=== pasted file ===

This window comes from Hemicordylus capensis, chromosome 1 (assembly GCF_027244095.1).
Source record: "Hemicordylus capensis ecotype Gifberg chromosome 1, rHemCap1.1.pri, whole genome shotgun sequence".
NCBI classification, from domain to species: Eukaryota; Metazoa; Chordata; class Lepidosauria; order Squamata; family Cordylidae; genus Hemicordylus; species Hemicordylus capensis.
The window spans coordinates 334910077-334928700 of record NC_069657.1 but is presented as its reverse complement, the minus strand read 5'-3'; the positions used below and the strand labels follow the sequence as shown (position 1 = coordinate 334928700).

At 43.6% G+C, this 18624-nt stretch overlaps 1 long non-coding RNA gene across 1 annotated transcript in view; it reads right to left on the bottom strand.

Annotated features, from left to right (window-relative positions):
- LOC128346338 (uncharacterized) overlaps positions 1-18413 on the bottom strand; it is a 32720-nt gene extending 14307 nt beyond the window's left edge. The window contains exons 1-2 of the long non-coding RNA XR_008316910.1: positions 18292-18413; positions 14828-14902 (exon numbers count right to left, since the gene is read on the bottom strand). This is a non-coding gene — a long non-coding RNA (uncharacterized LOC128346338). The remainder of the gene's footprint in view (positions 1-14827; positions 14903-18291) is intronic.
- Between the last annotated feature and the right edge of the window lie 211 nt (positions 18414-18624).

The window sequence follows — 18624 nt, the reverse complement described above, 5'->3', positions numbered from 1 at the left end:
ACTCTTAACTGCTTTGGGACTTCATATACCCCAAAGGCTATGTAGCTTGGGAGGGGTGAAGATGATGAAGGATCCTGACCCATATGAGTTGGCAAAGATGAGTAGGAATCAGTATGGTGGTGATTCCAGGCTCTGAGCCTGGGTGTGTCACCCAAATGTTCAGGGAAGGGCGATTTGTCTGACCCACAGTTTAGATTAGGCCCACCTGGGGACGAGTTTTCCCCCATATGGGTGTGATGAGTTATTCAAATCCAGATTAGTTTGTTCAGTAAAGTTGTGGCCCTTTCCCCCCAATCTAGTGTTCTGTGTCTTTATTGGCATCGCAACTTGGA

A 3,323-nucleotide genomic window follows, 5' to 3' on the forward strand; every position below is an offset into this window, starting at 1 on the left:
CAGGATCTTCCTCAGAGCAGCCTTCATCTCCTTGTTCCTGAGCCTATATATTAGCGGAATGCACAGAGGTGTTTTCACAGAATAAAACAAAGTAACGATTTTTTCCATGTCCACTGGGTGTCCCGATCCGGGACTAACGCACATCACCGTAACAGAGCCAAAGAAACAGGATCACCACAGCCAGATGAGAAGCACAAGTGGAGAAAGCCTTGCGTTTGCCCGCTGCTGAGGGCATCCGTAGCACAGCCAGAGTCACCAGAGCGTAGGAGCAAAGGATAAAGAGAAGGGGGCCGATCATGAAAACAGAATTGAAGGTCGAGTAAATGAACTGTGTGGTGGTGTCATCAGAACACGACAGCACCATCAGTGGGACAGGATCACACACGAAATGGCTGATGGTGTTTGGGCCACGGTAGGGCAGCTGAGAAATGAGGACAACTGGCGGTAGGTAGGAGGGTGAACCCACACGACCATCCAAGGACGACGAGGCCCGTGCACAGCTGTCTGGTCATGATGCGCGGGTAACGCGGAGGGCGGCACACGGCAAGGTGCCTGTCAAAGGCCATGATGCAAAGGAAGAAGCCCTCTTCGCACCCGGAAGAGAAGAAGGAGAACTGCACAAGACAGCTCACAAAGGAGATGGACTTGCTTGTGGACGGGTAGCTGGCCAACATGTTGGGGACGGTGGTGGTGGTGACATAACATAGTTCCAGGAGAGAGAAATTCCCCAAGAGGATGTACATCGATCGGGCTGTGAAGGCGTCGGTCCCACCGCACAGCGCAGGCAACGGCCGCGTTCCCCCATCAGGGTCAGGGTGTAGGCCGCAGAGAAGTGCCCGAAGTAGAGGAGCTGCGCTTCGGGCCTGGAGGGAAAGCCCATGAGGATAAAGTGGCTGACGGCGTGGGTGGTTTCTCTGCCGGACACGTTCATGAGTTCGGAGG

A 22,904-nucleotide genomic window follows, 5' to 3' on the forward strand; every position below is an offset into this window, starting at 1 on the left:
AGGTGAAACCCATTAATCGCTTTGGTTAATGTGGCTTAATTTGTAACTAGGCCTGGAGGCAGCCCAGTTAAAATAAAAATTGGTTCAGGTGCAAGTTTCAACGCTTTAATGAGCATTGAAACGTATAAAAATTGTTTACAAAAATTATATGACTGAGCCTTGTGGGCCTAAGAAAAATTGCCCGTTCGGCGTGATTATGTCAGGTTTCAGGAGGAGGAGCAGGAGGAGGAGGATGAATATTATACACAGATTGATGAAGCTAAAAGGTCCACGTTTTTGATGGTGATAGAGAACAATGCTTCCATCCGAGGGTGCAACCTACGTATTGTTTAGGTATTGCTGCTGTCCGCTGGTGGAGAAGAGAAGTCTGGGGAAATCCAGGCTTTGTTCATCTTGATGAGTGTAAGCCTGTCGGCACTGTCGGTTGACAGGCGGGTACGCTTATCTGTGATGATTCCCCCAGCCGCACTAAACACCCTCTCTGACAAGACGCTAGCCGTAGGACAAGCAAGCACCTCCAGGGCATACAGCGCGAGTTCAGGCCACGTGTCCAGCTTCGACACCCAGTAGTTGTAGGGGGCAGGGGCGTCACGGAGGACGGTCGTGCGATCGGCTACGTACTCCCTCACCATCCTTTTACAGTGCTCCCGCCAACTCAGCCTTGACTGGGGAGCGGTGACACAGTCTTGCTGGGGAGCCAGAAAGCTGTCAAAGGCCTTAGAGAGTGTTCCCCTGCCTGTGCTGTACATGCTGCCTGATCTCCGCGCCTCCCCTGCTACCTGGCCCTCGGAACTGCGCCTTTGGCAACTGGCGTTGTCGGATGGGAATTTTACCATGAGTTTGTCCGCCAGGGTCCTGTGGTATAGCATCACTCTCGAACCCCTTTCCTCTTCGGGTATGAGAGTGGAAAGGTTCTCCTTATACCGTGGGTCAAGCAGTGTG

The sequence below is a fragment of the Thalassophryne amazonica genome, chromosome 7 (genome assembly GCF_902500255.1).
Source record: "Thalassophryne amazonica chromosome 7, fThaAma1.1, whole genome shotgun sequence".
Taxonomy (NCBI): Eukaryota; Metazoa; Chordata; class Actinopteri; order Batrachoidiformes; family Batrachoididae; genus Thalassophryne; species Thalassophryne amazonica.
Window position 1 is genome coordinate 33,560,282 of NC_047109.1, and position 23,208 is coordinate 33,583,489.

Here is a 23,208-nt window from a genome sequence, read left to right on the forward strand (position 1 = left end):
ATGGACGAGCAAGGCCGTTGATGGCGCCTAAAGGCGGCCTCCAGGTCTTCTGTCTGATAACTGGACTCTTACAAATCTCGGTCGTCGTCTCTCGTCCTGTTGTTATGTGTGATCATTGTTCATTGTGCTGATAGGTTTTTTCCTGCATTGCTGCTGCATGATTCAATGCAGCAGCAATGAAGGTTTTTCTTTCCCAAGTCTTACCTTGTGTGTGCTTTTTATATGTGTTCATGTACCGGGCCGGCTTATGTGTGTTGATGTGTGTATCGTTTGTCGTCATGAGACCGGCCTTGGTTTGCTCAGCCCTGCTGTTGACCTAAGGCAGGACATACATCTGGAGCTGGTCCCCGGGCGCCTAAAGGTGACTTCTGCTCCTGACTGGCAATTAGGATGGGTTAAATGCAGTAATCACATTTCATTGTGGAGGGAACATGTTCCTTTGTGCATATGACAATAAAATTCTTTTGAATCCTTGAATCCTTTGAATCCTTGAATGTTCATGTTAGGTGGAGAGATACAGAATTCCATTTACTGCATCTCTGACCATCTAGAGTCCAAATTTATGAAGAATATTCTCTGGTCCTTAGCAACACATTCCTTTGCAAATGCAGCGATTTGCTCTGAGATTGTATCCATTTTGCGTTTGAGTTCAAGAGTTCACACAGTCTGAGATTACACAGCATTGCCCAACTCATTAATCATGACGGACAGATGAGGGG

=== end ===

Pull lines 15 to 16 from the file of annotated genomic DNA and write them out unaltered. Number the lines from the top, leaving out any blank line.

The sequence below is a fragment of the Thalassophryne amazonica genome, chromosome 7 (genome assembly GCF_902500255.1).
Source record: "Thalassophryne amazonica chromosome 7, fThaAma1.1, whole genome shotgun sequence".